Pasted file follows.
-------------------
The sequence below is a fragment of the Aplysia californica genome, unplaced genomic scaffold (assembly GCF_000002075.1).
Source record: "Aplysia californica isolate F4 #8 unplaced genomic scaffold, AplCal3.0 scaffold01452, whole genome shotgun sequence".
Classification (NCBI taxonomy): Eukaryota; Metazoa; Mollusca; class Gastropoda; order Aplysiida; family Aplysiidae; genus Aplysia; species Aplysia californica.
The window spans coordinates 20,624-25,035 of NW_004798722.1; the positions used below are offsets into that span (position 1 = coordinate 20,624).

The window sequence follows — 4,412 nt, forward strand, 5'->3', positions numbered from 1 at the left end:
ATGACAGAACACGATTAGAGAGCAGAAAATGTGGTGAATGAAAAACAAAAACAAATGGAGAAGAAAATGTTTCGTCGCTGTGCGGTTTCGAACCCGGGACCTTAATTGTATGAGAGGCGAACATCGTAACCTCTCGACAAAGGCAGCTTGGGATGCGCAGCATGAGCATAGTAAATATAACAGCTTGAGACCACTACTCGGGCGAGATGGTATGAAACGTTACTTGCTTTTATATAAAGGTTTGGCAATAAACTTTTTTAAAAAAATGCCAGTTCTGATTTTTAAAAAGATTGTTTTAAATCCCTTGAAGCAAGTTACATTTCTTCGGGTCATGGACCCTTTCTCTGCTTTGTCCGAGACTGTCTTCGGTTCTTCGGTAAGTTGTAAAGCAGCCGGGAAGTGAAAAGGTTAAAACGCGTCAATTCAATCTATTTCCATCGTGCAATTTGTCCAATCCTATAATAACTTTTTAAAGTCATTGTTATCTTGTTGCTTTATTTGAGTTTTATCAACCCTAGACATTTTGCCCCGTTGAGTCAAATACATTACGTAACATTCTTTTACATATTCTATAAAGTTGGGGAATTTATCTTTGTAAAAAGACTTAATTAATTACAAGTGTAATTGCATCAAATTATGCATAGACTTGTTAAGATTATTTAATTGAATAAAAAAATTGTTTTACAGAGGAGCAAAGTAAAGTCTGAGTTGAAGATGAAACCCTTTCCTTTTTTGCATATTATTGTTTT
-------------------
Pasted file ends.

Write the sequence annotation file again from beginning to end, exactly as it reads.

The sequence below is a fragment of the Aplysia californica genome, unplaced genomic scaffold (assembly GCF_000002075.1).
Source record: "Aplysia californica isolate F4 #8 unplaced genomic scaffold, AplCal3.0 scaffold01452, whole genome shotgun sequence".
Classification (NCBI taxonomy): Eukaryota; Metazoa; Mollusca; class Gastropoda; order Aplysiida; family Aplysiidae; genus Aplysia; species Aplysia californica.
The window spans coordinates 20,624-25,035 of NW_004798722.1; the positions used below are offsets into that span (position 1 = coordinate 20,624).

The window sequence follows — 4,412 nt, forward strand, 5'->3', positions numbered from 1 at the left end:
ATGACAGAACACGATTAGAGAGCAGAAAATGTGGTGAATGAAAAACAAAAACAAATGGAGAAGAAAATGTTTCGTCGCTGTGCGGTTTCGAACCCGGGACCTTAATTGTATGAGAGGCGAACATCGTAACCTCTCGACAAAGGCAGCTTGGGATGCGCAGCATGAGCATAGTAAATATAACAGCTTGAGACCACTACTCGGGCGAGATGGTATGAAACGTTACTTGCTTTTATATAAAGGTTTGGCAATAAACTTTTTTAAAAAAATGCCAGTTCTGATTTTTAAAAAGATTGTTTTAAATCCCTTGAAGCAAGTTACATTTCTTCGGGTCATGGACCCTTTCTCTGCTTTGTCCGAGACTGTCTTCGGTTCTTCGGTAAGTTGTAAAGCAGCCGGGAAGTGAAAAGGTTAAAACGCGTCAATTCAATCTATTTCCATCGTGCAATTTGTCCAATCCTATAATAACTTTTTAAAGTCATTGTTATCTTGTTGCTTTATTTGAGTTTTATCAACCCTAGACATTTTGCCCCGTTGAGTCAAATACATTACGTAACATTCTTTTACATATTCTATAAAGTTGGGGAATTTATCTTTGTAAAAAGACTTAATTAATTACAAGTGTAATTGCATCAAATTATGCATAGACTTGTTAAGATTATTTAATTGAATAAAAAAATTGTTTTACAGAGGAGCAAAGTAAAGTCTGAGTTGAAGATGAAACCCTTTCCTTTTTTGCATATTATTGTTTT